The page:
From 7am on Friday 31st May to 7am on Saturday 1st June, An Garda Síochána, along with other stakeholders, will run Operation “Slow Down”. The objectives of the Operation are to raise awareness of the dangers of inappropriate and excessive speed, reduce the number of speed related collisions, and therefore save lives and reduce injuries on our roads.
For the past seven years, there has been a year on year decrease in the number of road fatalities in Ireland. However, as we move into the second half of 2013, there have been 11 more fatalities on our roads than at this time last year. 73 people have now been killed in a road traffic collision to date.
Based on collision data to date in 2013 over three quarters (78%) of fatalities have been a driver, passenger or motorcyclist. Similarly over 37% of fatalities have occurred on Thursdays and Fridays. Excessive or inappropriate speed is a significant contributory factor in road traffic collisions.
Garda Assistant Commissioner Gerard Phillips, in co-operation with other stakeholders nationwide including the Road Safety Authority, National Roads Authority, National Transport Authority, Health and Safety Authority and local authorities, is appealing to members of the public to:-
Slow down and save lives
Minister for Transport, Tourism & Sport Leo Varadkar said: “Last year’s June bank holiday weekend saw six lives lost and a further 12 people seriously injured. There is always a risk associated with driving at the weekend, but bank holiday weekends are riskier still. The roads are busier, and communities will be staging festivals across the country. Many people will be cycling or walking, and motorcyclists are particularly vulnerable. I appeal to all road users to take extra care this June bank holiday.”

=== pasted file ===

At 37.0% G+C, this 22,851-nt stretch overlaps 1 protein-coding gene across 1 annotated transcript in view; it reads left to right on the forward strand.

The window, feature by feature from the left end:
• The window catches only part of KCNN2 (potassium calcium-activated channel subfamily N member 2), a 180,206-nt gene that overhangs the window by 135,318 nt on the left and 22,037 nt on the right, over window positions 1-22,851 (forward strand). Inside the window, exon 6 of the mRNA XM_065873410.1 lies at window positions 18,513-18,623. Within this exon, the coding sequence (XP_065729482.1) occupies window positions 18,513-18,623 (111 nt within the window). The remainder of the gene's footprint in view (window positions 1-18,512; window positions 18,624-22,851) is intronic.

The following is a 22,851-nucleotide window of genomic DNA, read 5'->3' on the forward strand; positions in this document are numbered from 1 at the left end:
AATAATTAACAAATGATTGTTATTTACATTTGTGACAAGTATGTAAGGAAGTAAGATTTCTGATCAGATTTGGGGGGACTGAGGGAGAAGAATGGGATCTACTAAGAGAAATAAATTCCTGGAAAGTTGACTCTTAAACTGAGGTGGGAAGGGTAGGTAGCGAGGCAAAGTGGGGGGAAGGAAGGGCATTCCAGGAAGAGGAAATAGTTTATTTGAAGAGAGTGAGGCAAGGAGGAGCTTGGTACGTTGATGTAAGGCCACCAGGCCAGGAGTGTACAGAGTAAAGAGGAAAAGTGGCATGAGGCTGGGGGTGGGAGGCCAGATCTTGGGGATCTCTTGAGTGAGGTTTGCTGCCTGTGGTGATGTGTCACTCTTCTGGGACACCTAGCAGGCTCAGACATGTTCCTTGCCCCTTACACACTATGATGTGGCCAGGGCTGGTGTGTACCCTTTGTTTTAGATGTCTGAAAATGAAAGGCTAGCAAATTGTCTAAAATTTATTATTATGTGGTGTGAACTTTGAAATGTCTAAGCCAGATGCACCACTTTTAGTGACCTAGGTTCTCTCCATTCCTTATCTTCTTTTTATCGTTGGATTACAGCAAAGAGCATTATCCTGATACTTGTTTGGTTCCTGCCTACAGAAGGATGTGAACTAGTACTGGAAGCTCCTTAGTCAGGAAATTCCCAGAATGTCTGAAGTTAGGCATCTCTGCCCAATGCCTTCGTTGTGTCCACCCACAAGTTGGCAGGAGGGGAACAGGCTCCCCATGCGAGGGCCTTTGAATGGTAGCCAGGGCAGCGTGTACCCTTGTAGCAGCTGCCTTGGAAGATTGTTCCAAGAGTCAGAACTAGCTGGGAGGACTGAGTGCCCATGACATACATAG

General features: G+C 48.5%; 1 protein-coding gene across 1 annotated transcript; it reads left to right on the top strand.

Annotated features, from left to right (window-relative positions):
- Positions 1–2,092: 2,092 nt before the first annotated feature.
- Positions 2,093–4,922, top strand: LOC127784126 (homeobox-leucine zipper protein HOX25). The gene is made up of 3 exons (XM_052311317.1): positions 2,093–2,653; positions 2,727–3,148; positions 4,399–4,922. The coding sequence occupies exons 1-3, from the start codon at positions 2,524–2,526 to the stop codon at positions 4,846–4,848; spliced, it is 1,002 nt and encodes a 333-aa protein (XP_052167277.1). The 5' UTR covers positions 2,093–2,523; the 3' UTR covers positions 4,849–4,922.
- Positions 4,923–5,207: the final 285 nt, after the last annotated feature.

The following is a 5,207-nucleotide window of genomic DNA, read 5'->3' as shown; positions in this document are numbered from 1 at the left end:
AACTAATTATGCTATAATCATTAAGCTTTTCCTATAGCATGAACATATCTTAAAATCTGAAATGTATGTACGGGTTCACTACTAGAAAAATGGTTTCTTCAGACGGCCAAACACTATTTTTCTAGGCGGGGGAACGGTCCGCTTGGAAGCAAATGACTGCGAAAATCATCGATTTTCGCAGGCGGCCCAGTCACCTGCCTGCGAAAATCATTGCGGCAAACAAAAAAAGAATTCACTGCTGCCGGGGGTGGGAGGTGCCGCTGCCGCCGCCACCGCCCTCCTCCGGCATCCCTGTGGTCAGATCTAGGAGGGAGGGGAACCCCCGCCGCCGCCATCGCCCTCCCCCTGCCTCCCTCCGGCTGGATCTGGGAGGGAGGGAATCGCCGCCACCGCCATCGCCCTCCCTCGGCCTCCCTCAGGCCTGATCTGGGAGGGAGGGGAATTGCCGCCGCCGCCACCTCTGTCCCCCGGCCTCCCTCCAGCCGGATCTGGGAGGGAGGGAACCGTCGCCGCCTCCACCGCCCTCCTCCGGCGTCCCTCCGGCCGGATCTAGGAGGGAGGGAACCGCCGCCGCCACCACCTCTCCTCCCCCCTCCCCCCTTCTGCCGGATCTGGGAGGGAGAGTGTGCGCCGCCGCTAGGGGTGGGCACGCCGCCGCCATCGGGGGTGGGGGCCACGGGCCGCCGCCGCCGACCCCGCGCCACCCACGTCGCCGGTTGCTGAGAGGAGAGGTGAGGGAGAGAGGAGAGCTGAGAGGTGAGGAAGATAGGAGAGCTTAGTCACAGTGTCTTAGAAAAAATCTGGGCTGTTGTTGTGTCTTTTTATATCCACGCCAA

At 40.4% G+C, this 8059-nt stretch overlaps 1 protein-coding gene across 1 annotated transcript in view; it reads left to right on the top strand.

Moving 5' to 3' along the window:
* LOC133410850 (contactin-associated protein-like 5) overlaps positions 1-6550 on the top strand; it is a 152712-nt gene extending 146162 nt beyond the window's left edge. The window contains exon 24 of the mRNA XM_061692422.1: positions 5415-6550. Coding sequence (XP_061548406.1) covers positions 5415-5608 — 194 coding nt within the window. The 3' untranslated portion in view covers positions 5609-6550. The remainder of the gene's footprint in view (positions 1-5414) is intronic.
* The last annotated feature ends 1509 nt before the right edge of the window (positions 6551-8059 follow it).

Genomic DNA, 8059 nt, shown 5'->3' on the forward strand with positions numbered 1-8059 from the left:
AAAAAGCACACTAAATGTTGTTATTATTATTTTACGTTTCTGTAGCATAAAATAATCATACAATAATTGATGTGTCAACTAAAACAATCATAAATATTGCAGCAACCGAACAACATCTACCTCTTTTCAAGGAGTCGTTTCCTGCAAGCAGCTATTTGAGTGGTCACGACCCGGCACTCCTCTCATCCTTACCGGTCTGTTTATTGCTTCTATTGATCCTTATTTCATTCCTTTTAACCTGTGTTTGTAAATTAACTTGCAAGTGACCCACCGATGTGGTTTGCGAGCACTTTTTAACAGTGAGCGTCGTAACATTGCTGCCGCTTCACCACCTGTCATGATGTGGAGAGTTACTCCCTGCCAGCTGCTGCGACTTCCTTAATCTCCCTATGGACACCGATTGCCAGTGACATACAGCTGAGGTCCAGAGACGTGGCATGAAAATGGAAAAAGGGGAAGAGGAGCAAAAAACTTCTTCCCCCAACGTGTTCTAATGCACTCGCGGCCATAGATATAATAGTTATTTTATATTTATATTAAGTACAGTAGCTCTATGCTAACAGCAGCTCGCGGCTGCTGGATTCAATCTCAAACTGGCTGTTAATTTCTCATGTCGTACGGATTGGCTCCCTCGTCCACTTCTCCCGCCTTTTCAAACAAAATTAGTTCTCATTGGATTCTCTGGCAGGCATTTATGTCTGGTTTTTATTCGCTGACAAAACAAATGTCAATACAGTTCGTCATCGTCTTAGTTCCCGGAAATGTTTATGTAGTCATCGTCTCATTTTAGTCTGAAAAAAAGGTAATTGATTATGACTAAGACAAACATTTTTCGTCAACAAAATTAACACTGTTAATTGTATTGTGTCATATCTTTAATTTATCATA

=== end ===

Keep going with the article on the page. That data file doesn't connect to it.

Assistant Commissioner Phillips, speaking today in Dublin Castle stressed;
“Wherever you see a speed limit sign, please remember it is the maximum that you may travel at on that road, but only when conditions are perfect. When you are faced with adverse weather, road or traffic conditions, the most effective way to keep safe is to slow down and give yourself more time to adapt to all that is happening around you. That speed limit is not a target that must be achieved. We are appealing to all vehicle drivers and riders to keep within the speed limits, and when necessary, slow down. The time lost by reducing your speed by 5 or 10 km/h on a long journey is insignificant, but the increase in road safety terms to you and all around you is very significant.”
Assistant Commissioner Phillips continued:-
“We particularly wish to thank all the companies, organisations and departments that are supporting An Garda Síochána and the RSA with this important safety initiative. The massive level of support is indicative of the desire and necessity to always keep Road Safety to the forefront of all our minds. Last year’s Slow Down day proved that the public can easily change their driver behaviour to make our roads safer, so we appeal again to all drivers and riders to support us, not just for one day but every day after that too. 26 people were tragically killed in the month of June 2012, the highest of any month since October 2010, we do not want that repeated ever again. Slowing down saves lives, it’s as simple as that”
Mr. Noel Brett, CEO, Road Safety Authority said, “Inappropriate or excessive speed continues to be the number one killer behaviour on our roads. It plays the biggest role in causing collisions and increases the severity and the outcome of a crash.”
Mr. Brett added that “according to independent research conducted by Behaviour & Attitudes on behalf of the RSA in 2012, just over half of drivers say it is unacceptable to break the speed limit. This is very welcome. However, one in every ten drivers said it’s ok to break the speed limit by 10km/h or more, although the number of people in this group is dropping year on year. Of concern is the one third of drivers who believe it is acceptable to break the speed limit by up to 10km/h. These drivers need to understand that breaking the speed limit by such margins can have devastating consequences. For example if a pedestrian is hit at 50km/h the chance of survival is fifty fifty, the toss of a coin. If the same pedestrian is hit at 60km/h nine out of ten will die. We need to realise that a car driven at any speed has the potential to become a lethal weapon, that’s the laws of physics.”